We cannot verify your location
Browse Book and Journal Content on Project MUSE
OR

Isaac Babel and the Self-Invention of Odessan Modernism

Rebecca Jane Stanton

Publication Year: 2012

In what marks an exciting new critical direction, Rebecca Stanton contends that the city of Odessa—as a canonical literary image and as a kaleidoscopic cultural milieu—shaped the narrative strategies developed by Isaac Babel and his contemporaries of the Revolutionary generation. Modeling themselves on the tricksters and rogues of Odessa lore, Babel and his fellow Odessans Val­entin Kataev and Yury Olesha manipulated their literary personae through complex, playful, and often subversive negotiations of the boundary between autobiography and fiction. In so doing, they cannily took up a place prepared for them in the Russian canon and fostered modes of storytelling that both reflected and resisted the aesthetics of Socialist Realism. Stanton concludes with a rereading of Babel’s “autobiographical” stories and examines their leg­acy in post-Thaw works by Kataev, Olesha, and Konstantin Paustovsky.

Published by: Northwestern University Press

Title Page, Copyright

pdf iconDownload PDF (293.3 KB)
pp. iii-iv

Contents

pdf iconDownload PDF (95.2 KB)
pp. vii-

read more

Acknowledgments

pdf iconDownload PDF (534.4 KB)
pp. ix-x

I am hugely indebted to the many people and institutions whose help and support have made this book possible. The research and writing of it were supported in part by a postdoctoral fellowship at Harvard University's Davis Center for Russian and Eurasian Studies, and a Title VIII Combined...

read more

Notes on Translation and Transliteration

pdf iconDownload PDF (175.1 KB)
pp. xi-

Throughout my text, I give quotations from Russian (and other foreignlanguage) works in English translation. Unless otherwise specified, all translations into English are my own. For Russian names, in the notes and bibliography, I have used the Library of Congress transliteration system, without...

read more

Introduction: Stories that Come True

pdf iconDownload PDF (4.1 MB)
pp. 3-16

This is a book about stories that come true. Stories can "come true" in a variety of ways, and these selfsubstantiating (or self-instantiating) stories belong to a variety of genres: there are popular myths that prove more enduring than scientific efforts to debunk them, clever lies that effectively alter the fabric of reality to...

read more

1. City Through the Looking-Glass: Literary Odessa

pdf iconDownload PDF (7.6 MB)
pp. 17-42

THE RUSSIAN CULTURAL IMAGE of Odessa is a kind of mirror image, a faithful but inverted reflection of the "abstract and intentional" Petersburg. Each of the two cities, marking a highly prized seaport, stands as an architectural monument to the martial triumph of a...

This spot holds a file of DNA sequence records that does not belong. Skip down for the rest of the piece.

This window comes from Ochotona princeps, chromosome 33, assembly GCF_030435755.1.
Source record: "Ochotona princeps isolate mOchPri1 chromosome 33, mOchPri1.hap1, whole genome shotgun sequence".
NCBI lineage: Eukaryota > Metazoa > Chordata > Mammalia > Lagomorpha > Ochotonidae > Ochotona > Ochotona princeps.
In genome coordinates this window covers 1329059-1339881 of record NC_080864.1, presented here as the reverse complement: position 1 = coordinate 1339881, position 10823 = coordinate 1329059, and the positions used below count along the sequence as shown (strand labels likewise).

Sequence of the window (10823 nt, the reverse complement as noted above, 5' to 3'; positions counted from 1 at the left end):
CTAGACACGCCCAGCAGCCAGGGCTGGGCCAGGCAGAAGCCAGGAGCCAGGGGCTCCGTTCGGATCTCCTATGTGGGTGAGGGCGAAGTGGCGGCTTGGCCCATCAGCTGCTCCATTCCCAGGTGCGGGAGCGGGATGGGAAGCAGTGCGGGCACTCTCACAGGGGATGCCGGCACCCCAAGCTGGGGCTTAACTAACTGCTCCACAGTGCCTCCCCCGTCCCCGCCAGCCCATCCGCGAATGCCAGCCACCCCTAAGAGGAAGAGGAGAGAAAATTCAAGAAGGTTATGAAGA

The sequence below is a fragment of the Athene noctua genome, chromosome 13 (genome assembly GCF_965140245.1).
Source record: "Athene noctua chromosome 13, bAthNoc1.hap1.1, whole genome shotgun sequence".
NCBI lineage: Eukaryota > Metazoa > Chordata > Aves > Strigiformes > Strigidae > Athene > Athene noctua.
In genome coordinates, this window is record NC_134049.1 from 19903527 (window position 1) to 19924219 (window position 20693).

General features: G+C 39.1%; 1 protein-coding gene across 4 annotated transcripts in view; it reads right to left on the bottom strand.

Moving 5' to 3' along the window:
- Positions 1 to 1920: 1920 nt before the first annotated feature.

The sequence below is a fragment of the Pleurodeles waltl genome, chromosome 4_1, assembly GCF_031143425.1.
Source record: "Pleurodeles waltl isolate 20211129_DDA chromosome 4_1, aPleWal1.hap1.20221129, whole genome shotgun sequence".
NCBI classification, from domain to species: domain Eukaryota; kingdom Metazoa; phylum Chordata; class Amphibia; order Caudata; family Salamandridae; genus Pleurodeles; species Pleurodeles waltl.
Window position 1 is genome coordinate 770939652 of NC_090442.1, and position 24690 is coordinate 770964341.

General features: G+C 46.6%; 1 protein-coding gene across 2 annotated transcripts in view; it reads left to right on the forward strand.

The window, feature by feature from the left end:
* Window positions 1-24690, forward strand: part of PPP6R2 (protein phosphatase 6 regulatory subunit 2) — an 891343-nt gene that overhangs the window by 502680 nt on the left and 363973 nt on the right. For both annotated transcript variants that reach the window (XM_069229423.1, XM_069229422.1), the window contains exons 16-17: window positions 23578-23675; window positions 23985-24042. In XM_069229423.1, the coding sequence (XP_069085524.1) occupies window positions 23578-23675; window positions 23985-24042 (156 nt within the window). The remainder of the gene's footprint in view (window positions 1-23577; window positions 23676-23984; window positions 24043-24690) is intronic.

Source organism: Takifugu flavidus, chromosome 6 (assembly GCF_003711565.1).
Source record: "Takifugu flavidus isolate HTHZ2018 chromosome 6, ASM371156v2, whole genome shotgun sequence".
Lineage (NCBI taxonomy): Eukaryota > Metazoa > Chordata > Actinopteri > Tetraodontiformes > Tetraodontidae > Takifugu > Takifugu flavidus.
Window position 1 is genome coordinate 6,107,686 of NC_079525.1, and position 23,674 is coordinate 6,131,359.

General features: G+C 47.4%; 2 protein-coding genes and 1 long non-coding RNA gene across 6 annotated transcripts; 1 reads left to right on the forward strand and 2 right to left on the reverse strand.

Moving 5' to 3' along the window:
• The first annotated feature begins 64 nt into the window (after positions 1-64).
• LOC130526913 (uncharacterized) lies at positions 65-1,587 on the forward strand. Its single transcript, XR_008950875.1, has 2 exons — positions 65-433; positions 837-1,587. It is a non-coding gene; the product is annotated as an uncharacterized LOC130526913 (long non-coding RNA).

read more

2. Isaac Babel: Stories That Lie Like Truth

pdf iconDownload PDF (9.0 MB)
pp. 43-73

With these words, Isaac Babel begins his short story "In the Basement" ("V podvale," 1931), one of a cycle of childhood stories ostensibly narrated by, and starring, the young Isaac Babel himself. As indicated in notes Babel appended to the stories as they were published, this cycle includes four...

read more

3. Babel's Bildungsroman and Odessan Modernism

pdf iconDownload PDF (7.9 MB)
pp. 74-101

The questions Babel raises in "Childhood" and "Dovecote" about the aesthetic qualities, epistemological status, and ethical boundaries of fiction remain on center stage in the three stories that complete the childhood cycle: "First Love" ("Pervaia liubov'''), "In the Basement"...

read more

4. Reinventing the Self: Valentin Kataev and Yury Olesha

pdf iconDownload PDF (11.8 MB)
pp. 102-142

ALTHOUGH IT WAS Isaac Babel who, in his essay "Odessa" and the fictional works that followed it, defined the idea of an Odessa writer, his trajectory was actually not a typical one for writers of the Odessa or "South -West" school. Other Odessa writers of Babel's...

read more

Conclusion: The Odessan Self

pdf iconDownload PDF (676.7 KB)
pp. 143-146

IN THE PRECEDING pages, I have posited that the literalY projection of a specifically Odessan self-consciousness is characterized by several interrelated discursive features: paradox, multivocality, and camivalesque inversion; a sense of exile in both time and space, often manifested...

Notes

pdf iconDownload PDF (8.3 MB)
pp. 147-176

Bibliography

pdf iconDownload PDF (3.8 MB)
pp. 177-190

Index

pdf iconDownload PDF (4.2 MB)
pp. 191-205


E-ISBN-13: 9780810166158
Print-ISBN-13: 9780810128323

Publication Year: 2012

Edition: 1
Series Title: SRLT
Series Editor Byline: Saul Morson

Research Areas

Recommend

UPCC logo

Subject Headings

  • Babelʹ, I. (Isaak), 1894-1940 -- Criticism and interpretation.
  • Kataev, Valentin, 1897-1986 -- Criticism and interpretation.
  • Olesha, I͡Uriĭ Karlovich, 1899-1960 -- Criticism and interpretation.
  • Russian literature -- 20th century -- History and criticism.
  • Russian literature -- Ukraine -- Odesa -- History and criticism.
  • Modernism (Literature) -- Russia (Federation).
  • Odesa (Ukraine) -- In literature.
  • You have access to this content
  • Free sample
  • Open Access
  • Restricted Access